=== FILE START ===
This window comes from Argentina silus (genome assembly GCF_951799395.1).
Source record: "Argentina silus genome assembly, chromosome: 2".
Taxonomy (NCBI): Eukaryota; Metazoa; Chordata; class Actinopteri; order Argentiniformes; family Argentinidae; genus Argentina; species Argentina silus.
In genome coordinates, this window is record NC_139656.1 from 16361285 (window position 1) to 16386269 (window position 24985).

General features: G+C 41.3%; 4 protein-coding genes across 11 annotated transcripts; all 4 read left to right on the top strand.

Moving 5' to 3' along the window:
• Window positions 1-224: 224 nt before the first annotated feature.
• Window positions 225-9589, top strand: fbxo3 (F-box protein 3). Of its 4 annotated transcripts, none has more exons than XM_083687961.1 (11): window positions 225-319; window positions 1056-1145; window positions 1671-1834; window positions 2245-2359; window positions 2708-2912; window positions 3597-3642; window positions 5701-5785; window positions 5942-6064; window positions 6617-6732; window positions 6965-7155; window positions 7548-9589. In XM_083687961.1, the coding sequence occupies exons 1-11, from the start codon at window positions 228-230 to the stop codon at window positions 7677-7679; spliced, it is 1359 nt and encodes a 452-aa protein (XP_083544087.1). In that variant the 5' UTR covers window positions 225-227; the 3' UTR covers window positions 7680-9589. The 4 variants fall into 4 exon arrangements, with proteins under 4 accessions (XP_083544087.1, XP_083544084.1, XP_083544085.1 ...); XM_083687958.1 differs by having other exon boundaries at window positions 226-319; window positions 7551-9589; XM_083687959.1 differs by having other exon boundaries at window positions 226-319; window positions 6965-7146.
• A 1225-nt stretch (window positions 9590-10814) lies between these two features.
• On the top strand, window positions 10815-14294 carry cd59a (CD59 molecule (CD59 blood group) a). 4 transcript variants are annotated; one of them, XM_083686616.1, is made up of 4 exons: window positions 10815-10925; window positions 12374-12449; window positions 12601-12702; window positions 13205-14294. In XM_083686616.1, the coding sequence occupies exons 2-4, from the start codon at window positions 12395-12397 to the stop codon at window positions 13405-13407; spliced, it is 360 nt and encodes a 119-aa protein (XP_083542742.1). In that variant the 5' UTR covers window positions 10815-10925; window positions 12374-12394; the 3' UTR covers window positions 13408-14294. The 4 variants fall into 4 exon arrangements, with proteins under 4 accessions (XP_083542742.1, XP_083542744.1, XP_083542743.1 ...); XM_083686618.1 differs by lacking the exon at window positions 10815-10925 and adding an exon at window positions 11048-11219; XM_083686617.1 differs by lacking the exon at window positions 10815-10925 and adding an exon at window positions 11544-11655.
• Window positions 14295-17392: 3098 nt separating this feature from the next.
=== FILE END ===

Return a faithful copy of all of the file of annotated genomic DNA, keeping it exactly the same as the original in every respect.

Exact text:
This window comes from Argentina silus (genome assembly GCF_951799395.1).
Source record: "Argentina silus genome assembly, chromosome: 2".
Taxonomy (NCBI): Eukaryota; Metazoa; Chordata; class Actinopteri; order Argentiniformes; family Argentinidae; genus Argentina; species Argentina silus.
In genome coordinates, this window is record NC_139656.1 from 16361285 (window position 1) to 16386269 (window position 24985).

General features: G+C 41.3%; 4 protein-coding genes across 11 annotated transcripts; all 4 read left to right on the top strand.

Moving 5' to 3' along the window:
• Window positions 1-224: 224 nt before the first annotated feature.
• Window positions 225-9589, top strand: fbxo3 (F-box protein 3). Of its 4 annotated transcripts, none has more exons than XM_083687961.1 (11): window positions 225-319; window positions 1056-1145; window positions 1671-1834; window positions 2245-2359; window positions 2708-2912; window positions 3597-3642; window positions 5701-5785; window positions 5942-6064; window positions 6617-6732; window positions 6965-7155; window positions 7548-9589. In XM_083687961.1, the coding sequence occupies exons 1-11, from the start codon at window positions 228-230 to the stop codon at window positions 7677-7679; spliced, it is 1359 nt and encodes a 452-aa protein (XP_083544087.1). In that variant the 5' UTR covers window positions 225-227; the 3' UTR covers window positions 7680-9589. The 4 variants fall into 4 exon arrangements, with proteins under 4 accessions (XP_083544087.1, XP_083544084.1, XP_083544085.1 ...); XM_083687958.1 differs by having other exon boundaries at window positions 226-319; window positions 7551-9589; XM_083687959.1 differs by having other exon boundaries at window positions 226-319; window positions 6965-7146.
• A 1225-nt stretch (window positions 9590-10814) lies between these two features.
• On the top strand, window positions 10815-14294 carry cd59a (CD59 molecule (CD59 blood group) a). 4 transcript variants are annotated; one of them, XM_083686616.1, is made up of 4 exons: window positions 10815-10925; window positions 12374-12449; window positions 12601-12702; window positions 13205-14294. In XM_083686616.1, the coding sequence occupies exons 2-4, from the start codon at window positions 12395-12397 to the stop codon at window positions 13405-13407; spliced, it is 360 nt and encodes a 119-aa protein (XP_083542742.1). In that variant the 5' UTR covers window positions 10815-10925; window positions 12374-12394; the 3' UTR covers window positions 13408-14294. The 4 variants fall into 4 exon arrangements, with proteins under 4 accessions (XP_083542742.1, XP_083542744.1, XP_083542743.1 ...); XM_083686618.1 differs by lacking the exon at window positions 10815-10925 and adding an exon at window positions 11048-11219; XM_083686617.1 differs by lacking the exon at window positions 10815-10925 and adding an exon at window positions 11544-11655.
• Window positions 14295-17392: 3098 nt separating this feature from the next.